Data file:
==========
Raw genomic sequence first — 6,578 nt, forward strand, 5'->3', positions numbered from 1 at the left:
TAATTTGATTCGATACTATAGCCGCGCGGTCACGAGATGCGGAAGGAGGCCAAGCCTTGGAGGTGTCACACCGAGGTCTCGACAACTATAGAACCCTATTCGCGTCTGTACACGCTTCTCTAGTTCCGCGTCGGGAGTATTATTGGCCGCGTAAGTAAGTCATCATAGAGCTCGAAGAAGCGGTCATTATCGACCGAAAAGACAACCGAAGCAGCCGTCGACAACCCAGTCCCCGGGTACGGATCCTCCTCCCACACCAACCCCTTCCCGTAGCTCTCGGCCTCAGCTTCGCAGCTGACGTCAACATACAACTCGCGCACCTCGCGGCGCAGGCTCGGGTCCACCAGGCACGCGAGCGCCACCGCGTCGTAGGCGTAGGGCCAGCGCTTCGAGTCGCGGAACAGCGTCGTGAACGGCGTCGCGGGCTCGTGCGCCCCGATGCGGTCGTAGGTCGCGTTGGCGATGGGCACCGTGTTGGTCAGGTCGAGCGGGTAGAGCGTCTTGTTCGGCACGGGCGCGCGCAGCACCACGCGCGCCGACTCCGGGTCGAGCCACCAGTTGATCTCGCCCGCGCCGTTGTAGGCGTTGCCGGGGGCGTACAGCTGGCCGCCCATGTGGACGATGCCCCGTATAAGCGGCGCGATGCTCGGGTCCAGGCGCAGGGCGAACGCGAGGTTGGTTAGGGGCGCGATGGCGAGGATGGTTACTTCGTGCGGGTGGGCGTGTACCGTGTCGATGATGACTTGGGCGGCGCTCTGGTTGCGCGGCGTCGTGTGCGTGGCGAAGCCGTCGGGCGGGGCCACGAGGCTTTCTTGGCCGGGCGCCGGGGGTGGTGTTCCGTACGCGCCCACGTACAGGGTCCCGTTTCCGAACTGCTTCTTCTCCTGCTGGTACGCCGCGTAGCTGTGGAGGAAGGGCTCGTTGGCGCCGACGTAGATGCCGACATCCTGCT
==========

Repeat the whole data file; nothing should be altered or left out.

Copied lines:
Raw genomic sequence first — 6,578 nt, forward strand, 5'->3', positions numbered from 1 at the left:
TAATTTGATTCGATACTATAGCCGCGCGGTCACGAGATGCGGAAGGAGGCCAAGCCTTGGAGGTGTCACACCGAGGTCTCGACAACTATAGAACCCTATTCGCGTCTGTACACGCTTCTCTAGTTCCGCGTCGGGAGTATTATTGGCCGCGTAAGTAAGTCATCATAGAGCTCGAAGAAGCGGTCATTATCGACCGAAAAGACAACCGAAGCAGCCGTCGACAACCCAGTCCCCGGGTACGGATCCTCCTCCCACACCAACCCCTTCCCGTAGCTCTCGGCCTCAGCTTCGCAGCTGACGTCAACATACAACTCGCGCACCTCGCGGCGCAGGCTCGGGTCCACCAGGCACGCGAGCGCCACCGCGTCGTAGGCGTAGGGCCAGCGCTTCGAGTCGCGGAACAGCGTCGTGAACGGCGTCGCGGGCTCGTGCGCCCCGATGCGGTCGTAGGTCGCGTTGGCGATGGGCACCGTGTTGGTCAGGTCGAGCGGGTAGAGCGTCTTGTTCGGCACGGGCGCGCGCAGCACCACGCGCGCCGACTCCGGGTCGAGCCACCAGTTGATCTCGCCCGCGCCGTTGTAGGCGTTGCCGGGGGCGTACAGCTGGCCGCCCATGTGGACGATGCCCCGTATAAGCGGCGCGATGCTCGGGTCCAGGCGCAGGGCGAACGCGAGGTTGGTTAGGGGCGCGATGGCGAGGATGGTTACTTCGTGCGGGTGGGCGTGTACCGTGTCGATGATGACTTGGGCGGCGCTCTGGTTGCGCGGCGTCGTGTGCGTGGCGAAGCCGTCGGGCGGGGCCACGAGGCTTTCTTGGCCGGGCGCCGGGGGTGGTGTTCCGTACGCGCCCACGTACAGGGTCCCGTTTCCGAACTGCTTCTTCTCCTGCTGGTACGCCGCGTAGCTGTGGAGGAAGGGCTCGTTGGCGCCGACGTAGATGCCGACATCCTGCT